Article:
Hello Everyone! The current OpenTracing website has grown long in the tooth. Now that the OpenTracing API is stabilizing, it’s time to give the documentation an overhaul. We’ve identified two main issues that could help with this.
The first is that the current website, written in Jekyll, was too hard to edit. On a clean macbook, it would take ~1.5 hours to load up everything needed to get the site running locally. Boooo.
To solve this, OpenTracing is getting a new website. We’re switching from Jekyll to Hugo, which works in a similar manner, but allows users to get to work just by downloading a single binary. Big shout out to Luc Perkins for making this happen!
The second issue is developing much more in-depth documentation. In addition to high-level documentation that explains basic OpenTracing concepts and terminology, we see the need for language-specific documentation which demonstrates many of the common scenarios users encounter when instrumenting their code. Think of it as an OpenTracing cookbook full of tracing recipes.
Last but not least, we want to explain tracing in general, including the parts that OpenTracing specifically does not touch — wire protocols and the like — along with clear explanations for why these are not included as part of the OpenTracing project. The tracing landscape is fairly fractured, and if OpenTracing became the best place to learn about tracing in general, it would be a boon to the community. Explaining each component of a tracing system, what options are available, and why things are divided up they way they are, will be part of the new website.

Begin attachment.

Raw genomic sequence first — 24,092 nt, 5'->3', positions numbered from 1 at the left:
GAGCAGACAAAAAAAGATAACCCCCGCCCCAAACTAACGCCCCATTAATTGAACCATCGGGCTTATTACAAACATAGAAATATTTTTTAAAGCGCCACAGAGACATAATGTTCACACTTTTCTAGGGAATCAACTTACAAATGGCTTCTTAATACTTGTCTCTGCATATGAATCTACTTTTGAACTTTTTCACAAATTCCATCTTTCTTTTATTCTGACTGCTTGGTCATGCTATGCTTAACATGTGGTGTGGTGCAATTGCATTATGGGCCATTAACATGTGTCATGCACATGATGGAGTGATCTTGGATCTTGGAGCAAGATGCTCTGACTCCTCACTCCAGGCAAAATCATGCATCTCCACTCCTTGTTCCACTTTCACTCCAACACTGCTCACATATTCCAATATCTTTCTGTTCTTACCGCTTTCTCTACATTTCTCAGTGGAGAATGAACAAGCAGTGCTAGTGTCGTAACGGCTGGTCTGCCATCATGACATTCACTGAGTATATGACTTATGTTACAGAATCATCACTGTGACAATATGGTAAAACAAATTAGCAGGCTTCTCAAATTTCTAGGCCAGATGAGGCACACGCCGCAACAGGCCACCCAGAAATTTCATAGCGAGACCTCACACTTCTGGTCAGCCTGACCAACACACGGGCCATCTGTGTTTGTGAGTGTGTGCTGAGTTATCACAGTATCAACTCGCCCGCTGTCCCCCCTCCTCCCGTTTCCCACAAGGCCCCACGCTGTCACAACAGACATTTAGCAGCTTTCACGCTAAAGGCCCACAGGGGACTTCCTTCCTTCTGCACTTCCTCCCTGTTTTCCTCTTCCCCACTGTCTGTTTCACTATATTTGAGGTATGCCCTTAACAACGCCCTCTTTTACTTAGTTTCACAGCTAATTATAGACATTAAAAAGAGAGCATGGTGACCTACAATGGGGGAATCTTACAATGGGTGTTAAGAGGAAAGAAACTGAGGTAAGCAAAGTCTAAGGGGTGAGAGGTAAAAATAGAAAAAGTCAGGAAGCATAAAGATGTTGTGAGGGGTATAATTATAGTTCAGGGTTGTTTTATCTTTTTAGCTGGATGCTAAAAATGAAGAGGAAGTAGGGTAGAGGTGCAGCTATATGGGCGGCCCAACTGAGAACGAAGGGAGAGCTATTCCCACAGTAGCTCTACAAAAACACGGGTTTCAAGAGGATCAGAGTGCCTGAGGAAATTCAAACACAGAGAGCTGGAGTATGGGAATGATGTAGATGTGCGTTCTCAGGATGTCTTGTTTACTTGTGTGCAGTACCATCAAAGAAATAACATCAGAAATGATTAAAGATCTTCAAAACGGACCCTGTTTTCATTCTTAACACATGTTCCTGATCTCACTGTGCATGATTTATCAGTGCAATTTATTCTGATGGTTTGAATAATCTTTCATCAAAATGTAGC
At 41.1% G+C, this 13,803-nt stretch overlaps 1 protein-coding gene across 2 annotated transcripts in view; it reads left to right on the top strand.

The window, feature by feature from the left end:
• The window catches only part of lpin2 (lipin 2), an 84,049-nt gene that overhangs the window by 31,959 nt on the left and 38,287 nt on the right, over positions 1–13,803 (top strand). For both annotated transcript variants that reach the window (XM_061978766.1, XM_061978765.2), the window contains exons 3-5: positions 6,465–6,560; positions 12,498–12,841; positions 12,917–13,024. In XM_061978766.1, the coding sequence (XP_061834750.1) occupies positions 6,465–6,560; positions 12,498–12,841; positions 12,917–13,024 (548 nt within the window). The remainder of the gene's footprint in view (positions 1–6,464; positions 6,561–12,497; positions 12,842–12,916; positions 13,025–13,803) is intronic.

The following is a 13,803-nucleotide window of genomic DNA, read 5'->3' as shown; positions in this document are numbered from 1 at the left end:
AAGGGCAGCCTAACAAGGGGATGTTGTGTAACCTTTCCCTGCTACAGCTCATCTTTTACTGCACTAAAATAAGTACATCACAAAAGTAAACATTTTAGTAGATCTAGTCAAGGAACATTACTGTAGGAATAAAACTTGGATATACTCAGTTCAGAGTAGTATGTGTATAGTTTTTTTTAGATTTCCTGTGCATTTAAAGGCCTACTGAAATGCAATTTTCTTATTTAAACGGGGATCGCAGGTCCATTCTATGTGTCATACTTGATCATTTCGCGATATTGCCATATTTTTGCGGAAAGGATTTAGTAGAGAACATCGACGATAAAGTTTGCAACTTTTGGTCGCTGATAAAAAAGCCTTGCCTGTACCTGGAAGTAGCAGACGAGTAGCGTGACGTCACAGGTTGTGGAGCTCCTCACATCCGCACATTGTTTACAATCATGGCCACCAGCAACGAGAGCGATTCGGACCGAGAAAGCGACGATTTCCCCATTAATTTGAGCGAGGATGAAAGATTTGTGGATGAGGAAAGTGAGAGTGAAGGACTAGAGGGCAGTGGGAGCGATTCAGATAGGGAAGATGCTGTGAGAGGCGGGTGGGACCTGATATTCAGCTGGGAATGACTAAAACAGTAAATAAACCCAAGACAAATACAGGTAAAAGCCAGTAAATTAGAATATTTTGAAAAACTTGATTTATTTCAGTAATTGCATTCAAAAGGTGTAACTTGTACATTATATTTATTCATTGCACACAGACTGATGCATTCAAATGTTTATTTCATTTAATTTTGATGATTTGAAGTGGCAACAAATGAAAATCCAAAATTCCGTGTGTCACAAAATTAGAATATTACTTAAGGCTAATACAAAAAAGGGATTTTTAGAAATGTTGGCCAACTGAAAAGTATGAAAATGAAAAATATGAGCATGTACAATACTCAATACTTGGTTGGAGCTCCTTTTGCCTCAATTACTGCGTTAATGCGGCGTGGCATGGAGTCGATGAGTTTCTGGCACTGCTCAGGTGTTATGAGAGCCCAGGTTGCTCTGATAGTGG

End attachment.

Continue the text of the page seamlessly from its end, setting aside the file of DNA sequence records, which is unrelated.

So, to kick-start the new documentation initiative, we’d like to bring together API maintainers, writers, and community members for an all-day documentation hackathon. Details are below.
When: Wednesday, June 13th
Where: Gitter, with live meetups in San Francisco, Boston, Munich, and (possibly) Austin. Start time and addresses TBD.
How it works:
First, download Hugo, then git clone the OpenTracing website and check out the v2.0 branch. That’s all you need to do to get started.
We’ll be using GitHub to manage the documentation backlog. Find the issue for each piece of documentation you want to work on, look at who else is assigned and start collaborating. Once you’re ready for an editorial review, make a PR. It’s that easy! Writers, organizers and domain experts will be available to answer questions.
To be clear, there’s no need to be a great writer to write documentation! We’ll assist in cleaning it up and polishing everything. The most important part of this exercise is to get a brain dump of all the knowledge in the OpenTracing community into a central repository of knowledge. If there’s ever been a piece of documentation you wish existed when you were learning about tracing